Newspaper paywalls across Canada

This week the Toronto Star became the last of the four major daily newspapers in Toronto to erect a paywall. How does it stack up with the rest of the country's newspapers?

As the Toronto Star starts its digital subscription service, here's a look at newspaper paywalls around the country

Mouse over the bars to see the newspapers and their monthly cost.

The cost of the Western Star (Corner Brook) is based on the three month subscription rate. The cost of the Quebec Chronicle-Telegraph is based on a yearly subscription rate.

This week the Toronto Star became the last of the four major daily newspapers in the city to erect a paywall.

How does the Star's digital access prices stack up with the rest of Canada's newspapers? Hover over the graph above to see a price comparison.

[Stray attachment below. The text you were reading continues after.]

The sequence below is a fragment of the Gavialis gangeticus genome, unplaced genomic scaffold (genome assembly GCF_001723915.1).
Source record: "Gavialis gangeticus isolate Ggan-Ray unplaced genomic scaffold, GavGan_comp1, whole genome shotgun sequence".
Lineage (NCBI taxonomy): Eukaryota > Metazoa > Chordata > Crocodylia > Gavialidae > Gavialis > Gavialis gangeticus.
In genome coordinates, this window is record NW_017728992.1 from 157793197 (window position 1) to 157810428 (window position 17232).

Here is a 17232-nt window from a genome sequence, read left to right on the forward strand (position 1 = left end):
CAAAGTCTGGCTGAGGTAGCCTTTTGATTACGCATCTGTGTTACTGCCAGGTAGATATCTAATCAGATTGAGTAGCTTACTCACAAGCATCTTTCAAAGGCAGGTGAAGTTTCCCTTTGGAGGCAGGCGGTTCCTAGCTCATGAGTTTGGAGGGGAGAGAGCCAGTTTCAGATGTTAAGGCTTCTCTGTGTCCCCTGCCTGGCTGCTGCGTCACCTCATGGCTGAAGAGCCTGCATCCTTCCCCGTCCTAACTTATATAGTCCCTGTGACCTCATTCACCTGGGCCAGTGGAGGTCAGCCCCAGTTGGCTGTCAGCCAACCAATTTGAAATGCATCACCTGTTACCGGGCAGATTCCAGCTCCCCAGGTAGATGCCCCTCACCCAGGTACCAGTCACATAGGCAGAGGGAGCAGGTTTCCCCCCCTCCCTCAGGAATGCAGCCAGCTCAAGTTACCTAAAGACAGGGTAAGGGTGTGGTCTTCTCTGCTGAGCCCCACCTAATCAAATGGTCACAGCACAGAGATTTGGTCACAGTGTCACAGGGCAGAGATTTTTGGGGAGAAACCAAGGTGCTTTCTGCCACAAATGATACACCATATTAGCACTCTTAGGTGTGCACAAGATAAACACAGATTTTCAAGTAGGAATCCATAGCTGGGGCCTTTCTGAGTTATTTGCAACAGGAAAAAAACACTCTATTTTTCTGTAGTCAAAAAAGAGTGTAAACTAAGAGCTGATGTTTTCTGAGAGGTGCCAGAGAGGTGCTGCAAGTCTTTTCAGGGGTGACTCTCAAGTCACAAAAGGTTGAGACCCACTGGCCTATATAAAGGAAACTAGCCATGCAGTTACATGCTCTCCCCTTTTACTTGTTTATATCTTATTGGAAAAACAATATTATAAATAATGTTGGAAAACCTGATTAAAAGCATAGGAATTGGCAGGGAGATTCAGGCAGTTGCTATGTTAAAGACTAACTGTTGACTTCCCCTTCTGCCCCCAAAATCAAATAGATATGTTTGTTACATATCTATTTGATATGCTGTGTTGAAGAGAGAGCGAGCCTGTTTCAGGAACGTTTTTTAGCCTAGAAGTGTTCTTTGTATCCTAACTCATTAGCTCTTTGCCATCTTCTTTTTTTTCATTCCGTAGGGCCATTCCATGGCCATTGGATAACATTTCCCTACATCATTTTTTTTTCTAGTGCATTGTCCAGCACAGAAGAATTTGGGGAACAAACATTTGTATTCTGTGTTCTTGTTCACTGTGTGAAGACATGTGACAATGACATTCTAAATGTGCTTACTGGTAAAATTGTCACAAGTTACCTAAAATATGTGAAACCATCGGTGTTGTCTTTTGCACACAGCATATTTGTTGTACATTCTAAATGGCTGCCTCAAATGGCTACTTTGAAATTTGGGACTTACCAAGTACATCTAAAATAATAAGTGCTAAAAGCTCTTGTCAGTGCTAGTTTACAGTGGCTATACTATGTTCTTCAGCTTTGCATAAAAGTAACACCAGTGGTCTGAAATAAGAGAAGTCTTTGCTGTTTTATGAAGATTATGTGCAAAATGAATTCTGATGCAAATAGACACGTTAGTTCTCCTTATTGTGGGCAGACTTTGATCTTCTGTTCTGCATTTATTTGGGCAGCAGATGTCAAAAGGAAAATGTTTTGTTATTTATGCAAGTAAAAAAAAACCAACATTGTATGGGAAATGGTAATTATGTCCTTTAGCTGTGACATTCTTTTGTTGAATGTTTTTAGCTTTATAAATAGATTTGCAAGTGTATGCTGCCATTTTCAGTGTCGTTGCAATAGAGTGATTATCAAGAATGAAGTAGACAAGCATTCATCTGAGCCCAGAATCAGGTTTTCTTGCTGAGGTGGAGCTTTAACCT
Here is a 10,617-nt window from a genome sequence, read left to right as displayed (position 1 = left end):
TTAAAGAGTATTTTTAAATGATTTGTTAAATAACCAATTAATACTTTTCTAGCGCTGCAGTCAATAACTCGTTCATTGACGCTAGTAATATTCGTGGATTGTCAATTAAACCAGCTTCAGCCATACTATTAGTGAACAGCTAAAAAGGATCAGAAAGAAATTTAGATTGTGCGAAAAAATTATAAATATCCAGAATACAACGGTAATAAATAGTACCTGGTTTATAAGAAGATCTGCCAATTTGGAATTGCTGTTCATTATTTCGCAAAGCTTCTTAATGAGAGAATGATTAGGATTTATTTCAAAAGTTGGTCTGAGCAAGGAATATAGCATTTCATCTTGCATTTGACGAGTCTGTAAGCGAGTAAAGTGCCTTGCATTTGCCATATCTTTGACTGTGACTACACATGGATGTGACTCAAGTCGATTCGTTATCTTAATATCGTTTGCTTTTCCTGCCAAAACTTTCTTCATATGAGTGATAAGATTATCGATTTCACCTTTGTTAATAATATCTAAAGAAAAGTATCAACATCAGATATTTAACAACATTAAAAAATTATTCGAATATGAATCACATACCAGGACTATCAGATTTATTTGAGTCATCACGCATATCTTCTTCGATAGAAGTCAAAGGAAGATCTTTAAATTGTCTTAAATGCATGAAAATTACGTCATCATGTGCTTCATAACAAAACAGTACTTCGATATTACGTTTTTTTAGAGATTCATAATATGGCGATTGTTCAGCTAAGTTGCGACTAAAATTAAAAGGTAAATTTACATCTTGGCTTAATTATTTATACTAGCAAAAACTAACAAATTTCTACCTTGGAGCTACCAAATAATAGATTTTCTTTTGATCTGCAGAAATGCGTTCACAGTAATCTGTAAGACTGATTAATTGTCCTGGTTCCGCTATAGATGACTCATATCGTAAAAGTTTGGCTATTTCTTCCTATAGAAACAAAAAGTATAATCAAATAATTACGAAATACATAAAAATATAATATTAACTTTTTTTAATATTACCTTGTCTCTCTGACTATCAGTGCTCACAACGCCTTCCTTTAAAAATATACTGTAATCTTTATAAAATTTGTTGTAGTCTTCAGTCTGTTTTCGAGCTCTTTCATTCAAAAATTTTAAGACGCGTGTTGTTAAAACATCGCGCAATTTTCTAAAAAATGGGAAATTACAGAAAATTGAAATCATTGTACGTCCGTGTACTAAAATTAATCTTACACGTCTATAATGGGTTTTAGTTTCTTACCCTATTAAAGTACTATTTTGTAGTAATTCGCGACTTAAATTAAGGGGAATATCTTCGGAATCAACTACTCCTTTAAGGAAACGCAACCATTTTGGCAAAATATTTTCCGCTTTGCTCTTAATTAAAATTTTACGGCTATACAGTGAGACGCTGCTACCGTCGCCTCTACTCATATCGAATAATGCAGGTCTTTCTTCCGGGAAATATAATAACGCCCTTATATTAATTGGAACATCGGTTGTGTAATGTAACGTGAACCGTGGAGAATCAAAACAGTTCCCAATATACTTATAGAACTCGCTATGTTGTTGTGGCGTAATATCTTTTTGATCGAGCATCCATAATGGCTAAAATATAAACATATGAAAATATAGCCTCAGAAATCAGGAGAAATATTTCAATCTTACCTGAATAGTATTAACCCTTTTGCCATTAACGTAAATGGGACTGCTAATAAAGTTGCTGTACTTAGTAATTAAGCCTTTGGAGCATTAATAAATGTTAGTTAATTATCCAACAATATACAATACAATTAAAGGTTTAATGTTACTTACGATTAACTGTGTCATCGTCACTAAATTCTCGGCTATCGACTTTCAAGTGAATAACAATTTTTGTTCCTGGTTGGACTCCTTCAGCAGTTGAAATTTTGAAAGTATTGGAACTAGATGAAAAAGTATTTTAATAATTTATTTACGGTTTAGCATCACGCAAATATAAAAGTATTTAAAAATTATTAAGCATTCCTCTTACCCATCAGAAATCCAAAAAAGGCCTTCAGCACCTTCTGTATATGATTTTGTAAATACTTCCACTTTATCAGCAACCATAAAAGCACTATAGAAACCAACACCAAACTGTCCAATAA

"This is a new, paid digital subscription program that gives you full access to all of the high-quality content on our website, our mobile website, and our tablet and smartphone apps," said Star publisher John Cruickshank.

"By subscribing, you'll also help support our ability to continue providing you with high-quality news, information, investigative features, analysis and digital innovation."

The Star joins the majority of other print publications in the country with paid digital subscriptions. Some are skeptical that newspaper paywalls can be successful.

"They spent 20 years putting out a free website that people have gotten used to, that all of sudden now they want to charge about $10 a month [to access]," said CBC Radio's Metro Morning technology columnist Jesse Hirsh. "I think the audience of people who grew up on that free Toronto Star website are going to either be happy with those 10 free articles per month, or find other sources."

The San Francisco Chronicle announced on Wednesday it will be dropping its paywall and returning to free content.